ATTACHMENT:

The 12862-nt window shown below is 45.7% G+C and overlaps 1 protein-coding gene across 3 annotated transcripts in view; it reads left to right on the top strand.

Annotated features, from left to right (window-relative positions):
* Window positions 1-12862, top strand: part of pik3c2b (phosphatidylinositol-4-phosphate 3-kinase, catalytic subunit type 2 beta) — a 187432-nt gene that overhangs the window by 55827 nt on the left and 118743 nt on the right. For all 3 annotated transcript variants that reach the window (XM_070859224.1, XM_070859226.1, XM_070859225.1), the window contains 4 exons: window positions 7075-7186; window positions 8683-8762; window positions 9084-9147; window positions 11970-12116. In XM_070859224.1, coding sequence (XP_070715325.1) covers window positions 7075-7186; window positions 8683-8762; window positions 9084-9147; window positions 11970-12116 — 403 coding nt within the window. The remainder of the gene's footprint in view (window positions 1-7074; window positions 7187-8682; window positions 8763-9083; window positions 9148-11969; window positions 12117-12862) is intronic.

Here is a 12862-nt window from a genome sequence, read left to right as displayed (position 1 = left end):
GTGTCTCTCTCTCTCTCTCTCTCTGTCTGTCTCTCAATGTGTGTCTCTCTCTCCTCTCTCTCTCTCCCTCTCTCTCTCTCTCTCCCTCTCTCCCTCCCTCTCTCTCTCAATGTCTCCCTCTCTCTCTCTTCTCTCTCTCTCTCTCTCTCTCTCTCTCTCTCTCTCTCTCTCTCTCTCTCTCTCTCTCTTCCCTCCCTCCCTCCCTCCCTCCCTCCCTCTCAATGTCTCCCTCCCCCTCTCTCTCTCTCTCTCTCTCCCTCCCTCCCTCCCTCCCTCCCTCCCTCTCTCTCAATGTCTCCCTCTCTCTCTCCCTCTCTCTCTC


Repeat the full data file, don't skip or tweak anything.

The 12862-nt window shown below is 45.7% G+C and overlaps 1 protein-coding gene across 3 annotated transcripts in view; it reads left to right on the top strand.

Annotated features, from left to right (window-relative positions):
* Window positions 1-12862, top strand: part of pik3c2b (phosphatidylinositol-4-phosphate 3-kinase, catalytic subunit type 2 beta) — a 187432-nt gene that overhangs the window by 55827 nt on the left and 118743 nt on the right. For all 3 annotated transcript variants that reach the window (XM_070859224.1, XM_070859226.1, XM_070859225.1), the window contains 4 exons: window positions 7075-7186; window positions 8683-8762; window positions 9084-9147; window positions 11970-12116. In XM_070859224.1, coding sequence (XP_070715325.1) covers window positions 7075-7186; window positions 8683-8762; window positions 9084-9147; window positions 11970-12116 — 403 coding nt within the window. The remainder of the gene's footprint in view (window positions 1-7074; window positions 7187-8682; window positions 8763-9083; window positions 9148-11969; window positions 12117-12862) is intronic.

Here is a 12862-nt window from a genome sequence, read left to right as displayed (position 1 = left end):
GTGTCTCTCTCTCTCTCTCTCTCTGTCTGTCTCTCAATGTGTGTCTCTCTCTCCTCTCTCTCTCTCCCTCTCTCTCTCTCTCTCCCTCTCTCCCTCCCTCTCTCTCTCAATGTCTCCCTCTCTCTCTCTTCTCTCTCTCTCTCTCTCTCTCTCTCTCTCTCTCTCTCTCTCTCTCTCTCTCTCTCTCTTCCCTCCCTCCCTCCCTCCCTCCCTCCCTCTCAATGTCTCCCTCCCCCTCTCTCTCTCTCTCTCTCTCCCTCCCTCCCTCCCTCCCTCCCTCCCTCTCTCTCAATGTCTCCCTCTCTCTCTCCCTCTCTCTCTC